August 21, 2001 Vol 01 : 056
Re: [New Testament Church Proliferation] The Organic Church -Part 2
[New Testament Church Proliferation] Re: The Organic Church
Re: [New Testament Church Proliferation] Re: Ancient House Churches
Date: Tue, 21 Aug 2001 20:44:24 -0400 From: "Samuel M. Buick"
Subject: Re: [New Testament Church Proliferation] The Organic Church -Part 2
Don't mean to "rain on your parade", but what you have described embodies many of the elements within the house church movement, without the trappings of having an -organic cell church -.
I have been part of a cell based church, an IC, and an IC that has small groups. I was in leadership in all of them. Most of the "successful" cells, small groups, etc, were the ones that were - relationship based -. The "stuff of ministry" you describe below is in the house church we are in but all the "stuff" is subservient to our -relationship- to the Lord and with one another. It all boils down to - body life -.
There is way too much structure to this organic cell church stuff and way too much - dependency - on human leadership rather than the leading of the Holy Spirit. While we may echo the need for elders, Paul never appointed elders right away. In fact in 1 Timothy 5, he stresses to not appoint elders right away. In this sense then - body life - or - church life - preexisted without the type of -human leadership- that you are advocating for the organic cell church. The elders at Ephesus in Acts 19 -20 were there to solve problems, not run the church. The Holy Spirit leads the church. Men get in the way!
Am I saying there is no place for human leadership? No, just the opposite. If people want to serve as leaders, emphasis on - serve - , then they should learn to serve and not lead as leadership has come to be known in the church in the last couple of millennia. How many pastors do you know are willing to die for the sheep, or willing to sacrifice their positions or their agendas? I don't know too many. Our local ministerial is run like a parliament.
I also believe if -cells- or -small groups - have effective body life, then they are complete and integrated churches on their own, and don't need to be - -part of an organic church -. They already are the church, but most of them don't know it!
I have had more body life and real Christianity in the last few years than my entire life in the church put together (I am 43 and was born in a minister's home). I grew up a missionary's kid/pastor's kid, and I have seen it all. The body life I have found and cultured in the house church environment is the best I have ever known. Putting structure like that which is in a -organic cell- would only add clutter and create problems, not solve them. It's all about relationship, and everything else flows out of it, including ministry.
If you want a big church (whatever that means) that can have some form of body life, then organic cells will likely work. But if you want intimacy and relationship, and life and body ministry, the smaller church that meets in a house without the structured traditional power base of leaders dominating the life of the body, then small church in houses it where it's at.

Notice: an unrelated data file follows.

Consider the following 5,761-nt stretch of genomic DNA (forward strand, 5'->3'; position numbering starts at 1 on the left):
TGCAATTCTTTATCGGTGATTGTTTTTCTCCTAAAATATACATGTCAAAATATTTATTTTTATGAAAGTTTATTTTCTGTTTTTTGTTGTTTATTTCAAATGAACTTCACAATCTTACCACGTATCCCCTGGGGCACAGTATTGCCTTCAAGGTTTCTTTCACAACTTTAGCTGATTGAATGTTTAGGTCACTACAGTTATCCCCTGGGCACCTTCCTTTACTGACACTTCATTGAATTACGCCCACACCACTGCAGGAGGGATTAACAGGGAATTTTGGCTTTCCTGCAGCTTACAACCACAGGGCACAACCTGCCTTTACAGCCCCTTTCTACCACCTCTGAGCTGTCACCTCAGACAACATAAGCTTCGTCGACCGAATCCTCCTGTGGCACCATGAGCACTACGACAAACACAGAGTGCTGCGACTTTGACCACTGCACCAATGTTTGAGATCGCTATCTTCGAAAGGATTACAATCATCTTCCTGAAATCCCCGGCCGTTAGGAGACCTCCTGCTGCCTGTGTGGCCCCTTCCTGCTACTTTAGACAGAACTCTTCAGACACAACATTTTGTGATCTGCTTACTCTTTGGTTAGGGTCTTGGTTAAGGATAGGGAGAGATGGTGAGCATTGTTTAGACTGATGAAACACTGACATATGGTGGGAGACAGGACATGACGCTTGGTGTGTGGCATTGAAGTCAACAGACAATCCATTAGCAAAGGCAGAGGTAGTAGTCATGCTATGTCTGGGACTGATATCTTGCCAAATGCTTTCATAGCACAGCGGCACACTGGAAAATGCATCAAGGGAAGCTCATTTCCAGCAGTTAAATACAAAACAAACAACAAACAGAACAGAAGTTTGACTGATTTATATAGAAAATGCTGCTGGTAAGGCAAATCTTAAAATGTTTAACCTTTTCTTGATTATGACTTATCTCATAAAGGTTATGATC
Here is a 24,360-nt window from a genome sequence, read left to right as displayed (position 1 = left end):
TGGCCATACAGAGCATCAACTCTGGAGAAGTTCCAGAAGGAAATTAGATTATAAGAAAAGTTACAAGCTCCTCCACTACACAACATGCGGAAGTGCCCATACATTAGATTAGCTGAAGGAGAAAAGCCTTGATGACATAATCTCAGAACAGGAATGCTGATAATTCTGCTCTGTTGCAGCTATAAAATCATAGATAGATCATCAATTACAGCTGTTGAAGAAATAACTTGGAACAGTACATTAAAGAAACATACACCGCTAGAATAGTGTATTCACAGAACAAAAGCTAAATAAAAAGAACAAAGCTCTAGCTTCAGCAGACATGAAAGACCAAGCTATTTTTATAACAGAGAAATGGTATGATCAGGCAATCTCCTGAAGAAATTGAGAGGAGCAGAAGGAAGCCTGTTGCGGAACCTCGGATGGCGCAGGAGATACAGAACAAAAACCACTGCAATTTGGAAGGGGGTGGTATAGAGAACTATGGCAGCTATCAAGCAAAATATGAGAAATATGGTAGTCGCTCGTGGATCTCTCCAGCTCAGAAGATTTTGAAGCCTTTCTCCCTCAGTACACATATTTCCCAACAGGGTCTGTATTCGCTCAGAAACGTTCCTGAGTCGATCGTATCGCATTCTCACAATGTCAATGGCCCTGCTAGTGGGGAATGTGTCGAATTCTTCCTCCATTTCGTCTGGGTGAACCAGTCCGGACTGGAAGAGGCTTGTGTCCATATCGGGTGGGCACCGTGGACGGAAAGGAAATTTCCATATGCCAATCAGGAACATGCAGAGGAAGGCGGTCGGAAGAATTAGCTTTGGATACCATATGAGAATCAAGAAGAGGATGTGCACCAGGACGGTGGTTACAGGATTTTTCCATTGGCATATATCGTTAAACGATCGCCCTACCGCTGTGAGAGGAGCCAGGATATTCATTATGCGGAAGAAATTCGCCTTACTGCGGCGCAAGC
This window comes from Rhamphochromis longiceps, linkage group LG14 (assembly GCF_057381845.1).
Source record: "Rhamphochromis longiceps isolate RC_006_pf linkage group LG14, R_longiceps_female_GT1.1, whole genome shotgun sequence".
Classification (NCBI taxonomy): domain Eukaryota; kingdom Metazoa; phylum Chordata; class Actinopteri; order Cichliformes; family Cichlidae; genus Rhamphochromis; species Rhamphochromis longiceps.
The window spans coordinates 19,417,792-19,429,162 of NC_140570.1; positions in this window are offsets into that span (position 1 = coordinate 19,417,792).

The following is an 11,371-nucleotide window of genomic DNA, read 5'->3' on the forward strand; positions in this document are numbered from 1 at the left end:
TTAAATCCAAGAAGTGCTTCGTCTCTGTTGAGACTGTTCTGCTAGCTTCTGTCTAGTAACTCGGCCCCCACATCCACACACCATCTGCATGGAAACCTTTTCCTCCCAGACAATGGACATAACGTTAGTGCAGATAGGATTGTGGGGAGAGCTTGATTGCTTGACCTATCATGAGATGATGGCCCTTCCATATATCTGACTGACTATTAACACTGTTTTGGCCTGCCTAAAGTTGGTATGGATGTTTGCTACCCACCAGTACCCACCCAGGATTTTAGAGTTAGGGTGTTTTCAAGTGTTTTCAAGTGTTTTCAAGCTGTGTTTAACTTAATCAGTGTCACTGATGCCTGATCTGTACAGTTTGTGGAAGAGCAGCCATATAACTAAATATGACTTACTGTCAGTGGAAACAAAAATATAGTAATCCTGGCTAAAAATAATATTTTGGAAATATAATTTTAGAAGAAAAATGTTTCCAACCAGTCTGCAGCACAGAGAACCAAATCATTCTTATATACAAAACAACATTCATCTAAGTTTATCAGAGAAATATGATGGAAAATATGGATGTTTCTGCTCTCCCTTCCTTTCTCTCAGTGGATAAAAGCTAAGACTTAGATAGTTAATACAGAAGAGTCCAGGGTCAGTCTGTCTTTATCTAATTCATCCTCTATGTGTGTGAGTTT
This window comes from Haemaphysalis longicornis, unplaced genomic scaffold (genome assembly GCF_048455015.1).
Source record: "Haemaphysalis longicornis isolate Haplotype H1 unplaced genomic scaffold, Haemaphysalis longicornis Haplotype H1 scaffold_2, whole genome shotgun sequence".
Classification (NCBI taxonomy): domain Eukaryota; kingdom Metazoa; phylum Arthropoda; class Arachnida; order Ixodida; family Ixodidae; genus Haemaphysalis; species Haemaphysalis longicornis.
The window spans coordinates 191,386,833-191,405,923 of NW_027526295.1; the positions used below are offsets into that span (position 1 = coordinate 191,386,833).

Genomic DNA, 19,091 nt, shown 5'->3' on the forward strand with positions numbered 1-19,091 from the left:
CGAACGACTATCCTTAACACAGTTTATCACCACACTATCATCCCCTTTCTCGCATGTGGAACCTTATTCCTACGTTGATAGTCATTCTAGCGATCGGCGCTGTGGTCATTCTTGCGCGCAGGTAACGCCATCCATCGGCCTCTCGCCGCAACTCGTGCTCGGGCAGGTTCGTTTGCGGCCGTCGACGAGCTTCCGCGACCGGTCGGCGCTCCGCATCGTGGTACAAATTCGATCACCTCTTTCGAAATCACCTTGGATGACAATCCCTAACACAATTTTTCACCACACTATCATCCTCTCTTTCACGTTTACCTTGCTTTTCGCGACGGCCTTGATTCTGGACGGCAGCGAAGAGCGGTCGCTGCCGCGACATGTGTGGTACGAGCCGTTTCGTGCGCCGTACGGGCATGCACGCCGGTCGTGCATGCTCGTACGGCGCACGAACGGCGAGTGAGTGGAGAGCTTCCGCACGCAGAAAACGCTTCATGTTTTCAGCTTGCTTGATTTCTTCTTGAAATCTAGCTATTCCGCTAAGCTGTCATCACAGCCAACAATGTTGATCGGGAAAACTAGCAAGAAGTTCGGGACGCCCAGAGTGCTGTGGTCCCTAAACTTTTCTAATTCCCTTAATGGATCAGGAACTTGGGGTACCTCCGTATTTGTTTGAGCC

House church can reproduce. We are planting three of them in the fall. All coming from one house church, and fundamentally, all the people becoming an expression of the body of Christ are in deep relationship with the Lord and one another. The church planting is based on the foundation of - -relationship-.
Church in the House - church planter Waterloo, Ontario Canada
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Date: Tue, 21 Aug 2001 7:00 +0100 From: castillofuerte
Subject: [New Testament Church Proliferation] Re: The Organic Church
I think perhaps that you think that what I describe as an organic church is different from what you call a home church or house church. Every cell in a cell church (as I am describing at least) IS a fully functioning church, perhaps it is better to understand the model that I have described as the organic church as a way of understanding the relationships between home churches, IC's and others, within a locality. I would think that we would all be of one accord tha t the church in any given locality is made up of all of the born again believers within that locality. Yet how do we express that in reality? I remember some years ago when I was serving a largish (35) home church in A suburb of London, England. In an attempt to reach out effectively to our locality I joined the ministers fraternal, so that evangelism and the like could be coordinated etc. I personally went out of my way to build a strong relationship with every member of the group and was later asked to lead it. Within the church I served we had strong relational church life, with two servant leaders. Within the ministers fraternal, we began to have deeper, relationships as we began to serve one another and not try to score points from one another. Two other local churches asked to enter into relationship with me and with permission from my church, I began to serve them too. Everything looked splendid, BUT.... it all suddenly began to fall apart. One pastor changed, then it was questioned if a home church leader (not me) should even be in the fraternal. One pastor said, "My home groups are bigger than his church". Bit by bit people withdrew into traditional positions, folk didn't even try to understand the home church position. In the end the fraternal became a talking shop again and the churches reverted to a, you in your small corner and I in mine. The only thing that survived from that time was my relationship with the three churches.